Baume spaces lines and paragraphs almost like hybrid poetry and indulges in overwriting in places. Because of the dearth of action, this was a slog of a months-long read for me, but I admired it in the end and enjoyed it more than the other two books of hers that I’ve read.
If you admire lyrical prose and are okay with little to no plot in a novel, you should get on fine with this one. Or it might be that it requires the right time or reading mood, when you’re after something quiet.
Having read more by Dylan Thomas now, I think this is exactly the sort of place-specific and playful, stylized prose that the prize named after him is looking for. So, I’ll predict Baume as the winner.
With thanks to Tramp Press for the free e-copy for review.
I’m a Fan by Sheena Patel
This was one of my correct predictions for the Women’s Prize longlist; I’d heard a lot about it from Best of 2022 roundups and it seemed like the kind of edgy title they might recognise. It’s also perfect for the Dylan Thomas Prize list because of how voice-driven it is. The unnamed narrator, a woman of colour in her early thirties, muses on art, entitlement, obsession, social media and sex in short titled sections ranging from one paragraph to a few pages long. The twin objects of her fanaticism are “the man I want to be with,” who is married and generally keeps her at arm’s length, and “the woman I am obsessed with,” a lifestyle influencer who, like herself, is one of this man’s girlfriends on the side. She stalks the woman via her impeccably curated Instagram images.
The narrator has a boyfriend, in fact, a peculiarly perfect-sounding one even, but takes him for granted in her compulsive search for indiscriminate sexual experience (also including a female co-worker she calls “the Peach”). They end up parting ways and she moves back in with her parents, an ignominious retreat from attempted adulting.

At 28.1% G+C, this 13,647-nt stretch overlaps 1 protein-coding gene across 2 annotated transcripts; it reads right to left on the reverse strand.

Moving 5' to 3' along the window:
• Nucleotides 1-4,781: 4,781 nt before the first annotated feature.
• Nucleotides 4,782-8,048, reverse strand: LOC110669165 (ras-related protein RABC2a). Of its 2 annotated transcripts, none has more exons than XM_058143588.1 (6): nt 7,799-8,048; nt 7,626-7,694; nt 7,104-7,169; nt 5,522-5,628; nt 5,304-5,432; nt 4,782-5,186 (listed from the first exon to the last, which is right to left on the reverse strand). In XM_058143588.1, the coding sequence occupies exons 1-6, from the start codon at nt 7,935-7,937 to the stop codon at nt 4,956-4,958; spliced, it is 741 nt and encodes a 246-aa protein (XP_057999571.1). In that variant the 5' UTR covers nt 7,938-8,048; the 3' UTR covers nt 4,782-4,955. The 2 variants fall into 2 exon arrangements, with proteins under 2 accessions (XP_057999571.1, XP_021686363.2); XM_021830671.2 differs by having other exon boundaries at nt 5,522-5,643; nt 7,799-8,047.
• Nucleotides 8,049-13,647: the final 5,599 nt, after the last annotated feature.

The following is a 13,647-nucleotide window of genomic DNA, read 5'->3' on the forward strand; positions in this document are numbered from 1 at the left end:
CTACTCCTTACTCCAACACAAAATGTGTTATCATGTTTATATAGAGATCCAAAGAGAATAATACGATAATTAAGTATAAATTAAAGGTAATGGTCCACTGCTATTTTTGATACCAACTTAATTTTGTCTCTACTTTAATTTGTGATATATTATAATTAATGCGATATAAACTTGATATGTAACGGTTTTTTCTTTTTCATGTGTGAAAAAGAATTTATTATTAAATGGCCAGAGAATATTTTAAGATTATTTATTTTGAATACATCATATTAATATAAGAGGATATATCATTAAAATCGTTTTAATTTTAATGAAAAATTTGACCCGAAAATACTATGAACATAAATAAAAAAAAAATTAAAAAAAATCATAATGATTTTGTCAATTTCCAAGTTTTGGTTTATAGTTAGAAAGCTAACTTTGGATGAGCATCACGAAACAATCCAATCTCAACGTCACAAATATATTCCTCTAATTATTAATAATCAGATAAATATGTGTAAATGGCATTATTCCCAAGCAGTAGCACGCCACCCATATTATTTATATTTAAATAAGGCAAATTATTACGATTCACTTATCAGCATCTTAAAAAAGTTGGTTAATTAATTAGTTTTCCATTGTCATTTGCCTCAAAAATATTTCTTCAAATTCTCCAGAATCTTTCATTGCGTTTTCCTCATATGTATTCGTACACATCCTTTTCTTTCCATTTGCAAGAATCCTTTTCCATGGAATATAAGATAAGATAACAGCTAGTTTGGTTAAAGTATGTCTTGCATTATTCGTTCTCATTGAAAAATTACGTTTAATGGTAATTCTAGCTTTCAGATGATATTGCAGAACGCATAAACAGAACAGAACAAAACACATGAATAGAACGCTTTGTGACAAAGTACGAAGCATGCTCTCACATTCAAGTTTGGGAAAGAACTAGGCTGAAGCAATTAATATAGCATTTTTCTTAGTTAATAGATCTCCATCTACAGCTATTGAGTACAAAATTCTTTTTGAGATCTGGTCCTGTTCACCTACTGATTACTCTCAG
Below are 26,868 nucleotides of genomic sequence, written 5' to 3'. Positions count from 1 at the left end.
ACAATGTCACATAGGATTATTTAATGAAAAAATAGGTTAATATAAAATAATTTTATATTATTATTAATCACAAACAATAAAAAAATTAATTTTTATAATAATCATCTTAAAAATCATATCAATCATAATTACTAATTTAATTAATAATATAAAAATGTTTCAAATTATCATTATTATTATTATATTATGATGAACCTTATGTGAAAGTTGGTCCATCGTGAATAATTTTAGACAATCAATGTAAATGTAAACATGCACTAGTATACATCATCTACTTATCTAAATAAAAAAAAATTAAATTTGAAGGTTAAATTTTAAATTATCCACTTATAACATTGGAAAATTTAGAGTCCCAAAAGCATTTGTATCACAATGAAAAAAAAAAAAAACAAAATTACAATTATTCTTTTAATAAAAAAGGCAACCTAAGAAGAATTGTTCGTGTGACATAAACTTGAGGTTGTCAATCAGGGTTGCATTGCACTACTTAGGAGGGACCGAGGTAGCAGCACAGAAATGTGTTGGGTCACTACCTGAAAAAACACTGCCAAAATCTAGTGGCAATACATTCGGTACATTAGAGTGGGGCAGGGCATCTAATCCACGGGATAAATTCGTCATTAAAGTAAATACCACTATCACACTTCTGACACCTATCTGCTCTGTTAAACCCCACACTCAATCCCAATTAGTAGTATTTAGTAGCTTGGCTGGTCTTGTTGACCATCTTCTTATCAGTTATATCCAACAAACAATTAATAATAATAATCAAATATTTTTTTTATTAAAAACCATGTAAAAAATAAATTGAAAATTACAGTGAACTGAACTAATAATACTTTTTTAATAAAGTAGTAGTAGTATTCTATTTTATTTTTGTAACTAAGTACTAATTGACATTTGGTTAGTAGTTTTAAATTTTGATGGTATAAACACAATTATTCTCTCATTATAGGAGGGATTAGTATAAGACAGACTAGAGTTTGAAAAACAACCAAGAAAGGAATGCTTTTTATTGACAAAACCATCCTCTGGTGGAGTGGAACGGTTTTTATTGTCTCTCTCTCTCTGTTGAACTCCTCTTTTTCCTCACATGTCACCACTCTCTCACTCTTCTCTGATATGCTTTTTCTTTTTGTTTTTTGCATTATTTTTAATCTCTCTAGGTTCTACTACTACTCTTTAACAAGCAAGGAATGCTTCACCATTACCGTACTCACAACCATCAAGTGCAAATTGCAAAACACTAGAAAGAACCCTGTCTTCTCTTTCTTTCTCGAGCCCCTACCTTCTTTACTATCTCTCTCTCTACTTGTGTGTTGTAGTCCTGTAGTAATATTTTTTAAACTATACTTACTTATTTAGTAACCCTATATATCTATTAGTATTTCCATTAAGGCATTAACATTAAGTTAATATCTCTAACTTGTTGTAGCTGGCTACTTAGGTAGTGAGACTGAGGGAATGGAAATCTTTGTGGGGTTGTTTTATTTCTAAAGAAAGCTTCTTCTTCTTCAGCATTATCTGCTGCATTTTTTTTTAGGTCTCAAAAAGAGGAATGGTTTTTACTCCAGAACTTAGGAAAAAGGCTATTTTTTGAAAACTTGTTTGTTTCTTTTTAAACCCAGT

She reminded me a bit of Bell and Sigh for her haplessness, but whereas the matter of having children literally never arises for them, the question of motherhood is a background niggle for her (“I thought I had the rest of my life to make this decision but I realise I am on a clock and it runs differently for me. I am female. There was never much time and I’ve wasted so much already”; “I want to gain immortality because of my brain and not because of the potential of my womb”). As the novella goes on, she even considers weaponising her fertility as a way of entrapping her crush.
I was reasonably engaged with the narrator’s deliberations about taste and autobiographical influences, but overall found this rather indulgent, slight and repetitive. Books about social media – this reminded me most of Adults by Emma Jane Unsworth – are in danger of becoming irrelevant all too quickly. The sexual frankness fell on the wrong side of unpleasant for me, and the format for referring to other characters leads to inelegant phrasing like “The man I want to be with’s work centres around conflict”. Something like Luster has that little bit more individuality and energy. (Secondhand – charity shop purchase)